“We’ve always known a bunker was here, somewhere in the garden between the pool and the Club Bar, but looking for this wasn’t even on our radar screen until my chief engineer tried to sink pilings for the new Bamboo Bar,” he said.

“The hotel is still undecided about how best to utilize the underground space, but Speth is determined to make something of this novel asset, if only as a museum that shines a light on ways and means of Vietnamese resistance during the war,” said a press release issued by the hotel.

“We don’t know of any other hotels, in Vietnam or anywhere else for that matter, that maintained shelters for guests and staff,” said Speth.

“The Metropole’s standing as a hotel in a war zone garnered feature play on the cover of Life magazine, April 7, 1967. The magazine features a row of manholes, about 1.5 metres deep that line a sidewalk outside the hotel. Those manholes did not connect to the hotel’s more spacious shelter but testify to life in a city under siege by American aircraft,” said the release.

Hanoi hotel opens wartime bomb shelter as memorial

The Sofitel Legend Metropole Hanoi hotel will open a recently discovered bunker as part of its ‘Path of History’ exhibition, which details the history of the French colonial landmark.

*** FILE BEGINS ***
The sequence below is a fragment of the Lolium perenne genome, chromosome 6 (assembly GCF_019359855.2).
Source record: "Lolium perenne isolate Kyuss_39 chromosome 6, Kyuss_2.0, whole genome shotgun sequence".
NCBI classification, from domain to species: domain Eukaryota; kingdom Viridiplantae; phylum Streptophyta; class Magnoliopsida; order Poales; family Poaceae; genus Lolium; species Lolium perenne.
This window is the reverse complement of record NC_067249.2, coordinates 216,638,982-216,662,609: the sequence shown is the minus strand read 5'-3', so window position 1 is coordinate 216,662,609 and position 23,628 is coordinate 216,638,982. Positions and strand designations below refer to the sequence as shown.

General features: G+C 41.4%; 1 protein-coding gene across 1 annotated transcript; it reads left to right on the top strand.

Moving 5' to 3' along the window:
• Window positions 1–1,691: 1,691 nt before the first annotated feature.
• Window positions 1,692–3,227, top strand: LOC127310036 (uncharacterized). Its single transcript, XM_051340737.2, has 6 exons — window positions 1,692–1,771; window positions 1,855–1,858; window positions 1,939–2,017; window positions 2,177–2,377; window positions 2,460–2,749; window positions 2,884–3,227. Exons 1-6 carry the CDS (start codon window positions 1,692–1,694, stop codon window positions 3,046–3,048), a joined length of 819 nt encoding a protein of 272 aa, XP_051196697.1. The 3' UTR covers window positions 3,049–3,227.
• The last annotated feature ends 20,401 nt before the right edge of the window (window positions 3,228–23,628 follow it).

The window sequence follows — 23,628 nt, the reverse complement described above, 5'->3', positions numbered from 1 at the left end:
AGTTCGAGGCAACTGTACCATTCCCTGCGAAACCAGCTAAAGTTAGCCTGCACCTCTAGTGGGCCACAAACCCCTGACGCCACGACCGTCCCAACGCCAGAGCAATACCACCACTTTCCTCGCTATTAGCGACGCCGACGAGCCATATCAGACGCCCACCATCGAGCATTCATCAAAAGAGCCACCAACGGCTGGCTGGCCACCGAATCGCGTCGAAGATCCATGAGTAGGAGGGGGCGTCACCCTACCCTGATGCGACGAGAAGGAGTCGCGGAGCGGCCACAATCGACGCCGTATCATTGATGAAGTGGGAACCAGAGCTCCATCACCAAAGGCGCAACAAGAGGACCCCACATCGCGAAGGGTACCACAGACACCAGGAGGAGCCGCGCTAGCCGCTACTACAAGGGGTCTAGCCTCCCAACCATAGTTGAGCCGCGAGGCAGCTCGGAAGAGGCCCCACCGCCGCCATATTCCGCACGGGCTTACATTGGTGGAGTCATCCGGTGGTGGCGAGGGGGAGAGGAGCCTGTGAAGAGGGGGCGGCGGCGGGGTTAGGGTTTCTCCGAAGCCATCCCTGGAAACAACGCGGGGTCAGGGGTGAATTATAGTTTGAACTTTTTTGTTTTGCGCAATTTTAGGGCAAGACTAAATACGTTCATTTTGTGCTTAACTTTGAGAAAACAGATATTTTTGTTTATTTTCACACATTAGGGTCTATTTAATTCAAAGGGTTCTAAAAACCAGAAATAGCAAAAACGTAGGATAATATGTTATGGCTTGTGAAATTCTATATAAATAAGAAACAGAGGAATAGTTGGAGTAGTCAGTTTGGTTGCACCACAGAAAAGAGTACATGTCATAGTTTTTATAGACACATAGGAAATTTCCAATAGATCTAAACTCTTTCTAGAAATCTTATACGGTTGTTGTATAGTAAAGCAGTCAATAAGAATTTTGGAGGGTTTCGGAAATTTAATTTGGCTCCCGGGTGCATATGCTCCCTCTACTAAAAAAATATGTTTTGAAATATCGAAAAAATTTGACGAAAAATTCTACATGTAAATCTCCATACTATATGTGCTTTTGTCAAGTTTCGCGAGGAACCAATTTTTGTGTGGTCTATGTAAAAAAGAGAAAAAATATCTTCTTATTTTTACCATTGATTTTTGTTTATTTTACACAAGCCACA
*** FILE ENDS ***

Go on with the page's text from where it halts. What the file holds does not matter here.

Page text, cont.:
Discovered, by chance, a year ago in the hotel’s back garden, the air raid shelter will be officially opened as an attraction on May 21.

“Hotels are always opening new outlets,” said Kai Speth, the hotel’s general manager. “New restaurants, new bars, new spas. But it’s not everyday that a hotel opens an old bomb shelter.”

The 40-square-meter shelter has been preserved in its original state as a tribute to the hotel’s wartime employees, who ushered guests into the relative safety of the underground chamber from the mid-1960s through the Christmas bombings in 1972.

“The hotel shelter is a long, narrow, semi-subterranean concrete room, which I thought would have made a groovy discotheque,” wrote Gemma Cruz Araneta, a Filipino journalist in a May 1968 journal entry.


Underground war bunker found under Hanoi’s Metropole hotel

Araneta will attend the May 21 ceremony, so will Bob Devereaux, an Australian diplomat who scratched his name into a wall of the shelter in 1975, and Andreas Augustin, a historian who has written a book about the hotel’s history.

The show will feature 13 exhibition plates along the hotel corridor, introducing more than 300 celebrity guests, including Charlie Chaplin, Graham Greene, Jane Fonda, Joan Baez and Angelina Jolie.

Fire at construction site of Hanoi 5-star hotel, no casualties reported

The construction site of the 5-star JW Marriott Hanoi Hotel immersed in smoke on Thursday

A fire broke out at the construction site of a US$130 million five-star hotel being built in Hanoi, but no casualties were reported.

Witnesses said at around 3 p.m. that day they saw smoke coming from the first floor of the nine-storey JW Marriott Hotel while thousands of laborers were hard at wore. All the workers escaped the blaze without injury.

Seven fire trucks were mobilized to the site and the fire was extinguished within 20 minutes.